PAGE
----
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Researchers Learn To Dust Feathers For Fingerprints

Researchers in Scotland say they have a new way to investigate the killing of large birds of prey. NPR's Rachel Martin talks to forensic scientist Dennis Gentles about dusting birds for fingerprints.
NPR

A Fish Gets A New Eye And An Edge In The Tank

Nothing worse than being bulled in school, especially if you're a fish. NPR's Scott Simon speaks with Dr. Martin Haulena from the Vancouver Aquarium about a fish that was picked on by schoolmates.
NPR

Are Stripes A Zebra's Cooling System?

Scientists say they are closer to knowing how, or rather why, the zebra got its stripes. It's an answer that would impress even Rudyard Kipling.
NPR

Highflying Geese Save Energy By Swooping Like A Roller Coaster

They could shoot up to 24,000 feet and maintain that altitude in a long-distance migration across the Himalayas. But it's more efficient for bar-headed geese to soar and dive, scientists find.
NPR

From The Mouths Of Apes, Babble Hints At Origins of Human Speech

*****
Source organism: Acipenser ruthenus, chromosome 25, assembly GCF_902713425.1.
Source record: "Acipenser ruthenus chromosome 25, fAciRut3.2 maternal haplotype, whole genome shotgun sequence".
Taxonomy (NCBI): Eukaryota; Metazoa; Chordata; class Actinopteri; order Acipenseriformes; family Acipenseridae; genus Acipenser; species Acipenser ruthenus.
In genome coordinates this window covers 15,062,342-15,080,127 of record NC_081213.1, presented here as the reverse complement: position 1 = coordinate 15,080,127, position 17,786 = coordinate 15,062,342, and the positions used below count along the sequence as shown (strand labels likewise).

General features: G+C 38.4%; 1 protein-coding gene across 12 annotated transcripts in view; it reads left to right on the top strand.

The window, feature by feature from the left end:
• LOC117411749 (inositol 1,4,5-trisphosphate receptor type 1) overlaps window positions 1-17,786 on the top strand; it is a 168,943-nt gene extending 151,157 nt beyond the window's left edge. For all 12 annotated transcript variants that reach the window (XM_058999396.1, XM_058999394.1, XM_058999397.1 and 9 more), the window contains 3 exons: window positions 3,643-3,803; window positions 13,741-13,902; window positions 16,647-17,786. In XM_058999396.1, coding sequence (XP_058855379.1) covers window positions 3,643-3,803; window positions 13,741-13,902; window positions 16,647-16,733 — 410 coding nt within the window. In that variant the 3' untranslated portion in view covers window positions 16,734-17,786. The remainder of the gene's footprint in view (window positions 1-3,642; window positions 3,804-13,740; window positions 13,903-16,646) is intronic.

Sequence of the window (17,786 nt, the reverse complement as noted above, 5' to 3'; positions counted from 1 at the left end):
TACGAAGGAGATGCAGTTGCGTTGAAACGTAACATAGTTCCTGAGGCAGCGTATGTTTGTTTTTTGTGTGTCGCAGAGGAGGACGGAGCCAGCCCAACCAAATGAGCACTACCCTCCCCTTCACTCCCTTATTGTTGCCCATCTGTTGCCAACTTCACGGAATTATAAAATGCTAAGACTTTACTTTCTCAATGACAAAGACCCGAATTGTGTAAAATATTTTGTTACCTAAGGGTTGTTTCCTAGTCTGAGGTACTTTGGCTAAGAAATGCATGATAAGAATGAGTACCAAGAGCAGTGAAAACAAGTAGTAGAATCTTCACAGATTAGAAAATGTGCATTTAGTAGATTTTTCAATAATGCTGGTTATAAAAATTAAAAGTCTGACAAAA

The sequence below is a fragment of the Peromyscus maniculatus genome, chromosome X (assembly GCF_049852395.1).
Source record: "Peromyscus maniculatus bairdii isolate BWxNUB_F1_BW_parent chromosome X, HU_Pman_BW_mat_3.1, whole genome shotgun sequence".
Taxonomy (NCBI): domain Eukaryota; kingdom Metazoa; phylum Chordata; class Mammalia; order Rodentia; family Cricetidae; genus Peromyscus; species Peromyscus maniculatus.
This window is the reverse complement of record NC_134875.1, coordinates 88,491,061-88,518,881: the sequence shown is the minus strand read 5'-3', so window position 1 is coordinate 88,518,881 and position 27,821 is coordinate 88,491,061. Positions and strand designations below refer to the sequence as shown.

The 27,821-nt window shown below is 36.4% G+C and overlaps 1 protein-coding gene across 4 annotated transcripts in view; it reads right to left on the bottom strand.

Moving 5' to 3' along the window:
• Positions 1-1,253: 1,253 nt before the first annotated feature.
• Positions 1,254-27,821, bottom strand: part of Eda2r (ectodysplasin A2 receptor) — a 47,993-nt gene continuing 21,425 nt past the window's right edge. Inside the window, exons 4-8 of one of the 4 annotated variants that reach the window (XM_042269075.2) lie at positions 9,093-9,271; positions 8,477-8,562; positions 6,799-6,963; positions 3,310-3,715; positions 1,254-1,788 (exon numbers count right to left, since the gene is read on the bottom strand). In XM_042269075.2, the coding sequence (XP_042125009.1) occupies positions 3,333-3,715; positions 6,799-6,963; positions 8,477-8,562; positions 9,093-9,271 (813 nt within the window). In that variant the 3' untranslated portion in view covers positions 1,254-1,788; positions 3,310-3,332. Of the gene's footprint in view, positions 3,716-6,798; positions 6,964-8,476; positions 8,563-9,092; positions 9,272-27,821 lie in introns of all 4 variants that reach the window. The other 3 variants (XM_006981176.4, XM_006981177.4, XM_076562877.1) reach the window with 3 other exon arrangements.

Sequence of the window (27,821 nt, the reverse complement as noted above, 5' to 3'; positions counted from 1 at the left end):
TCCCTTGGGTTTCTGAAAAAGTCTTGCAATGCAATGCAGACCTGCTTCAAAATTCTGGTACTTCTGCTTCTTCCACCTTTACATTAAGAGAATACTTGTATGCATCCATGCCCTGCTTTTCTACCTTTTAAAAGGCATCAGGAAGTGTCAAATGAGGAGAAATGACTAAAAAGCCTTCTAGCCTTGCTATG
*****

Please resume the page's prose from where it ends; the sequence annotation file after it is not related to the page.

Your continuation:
You say banana; this orangutan says ... well, it's hard to tell what she's saying. But the rhythmic, speechlike sounds of the zoo-dwelling ape have started scientists talking.
NPR

Prosthetic Eye Helps Keep 1-Eyed Fish From Being Bullied

Ever since losing an eye, other fish at the Vancouver Aquarium bullied a half-blind rockfish. The prosthetic eye, however, is helping, according to reports.
NPR

Good News For Bats! Things Are Looking Up For Stemming Disease Spread

The disease known as white-nose syndrome has killed millions of bats, but scientists are seeing hopeful signs that some bat colonies are recovering.
NPR

Mittens Help Koalas Recover From Scorched Paws

Brush fires in Australia have been raging across land where many koalas live. The International Fund for Animal Welfare says the marsupial mittens are used to seal in medication while they heal.
NPR

Ancient Scottish Sea Reptile Not 'Nessie,' But Just As Cute

It was 15 feet long, with a snout shaped like a dolphin's. This newly identified meat-eater swam the seas near the Isle of Skye in the time of dinosaurs.
NPR

A Musical Memorial For The Face Of Extinction

Lonesome George was the last of his subspecies of giant tortoise from the Galapagos. For decades scientists tried to find him a mate, but he died alone. NPR's Adam Cole offers this elegiac tribute.

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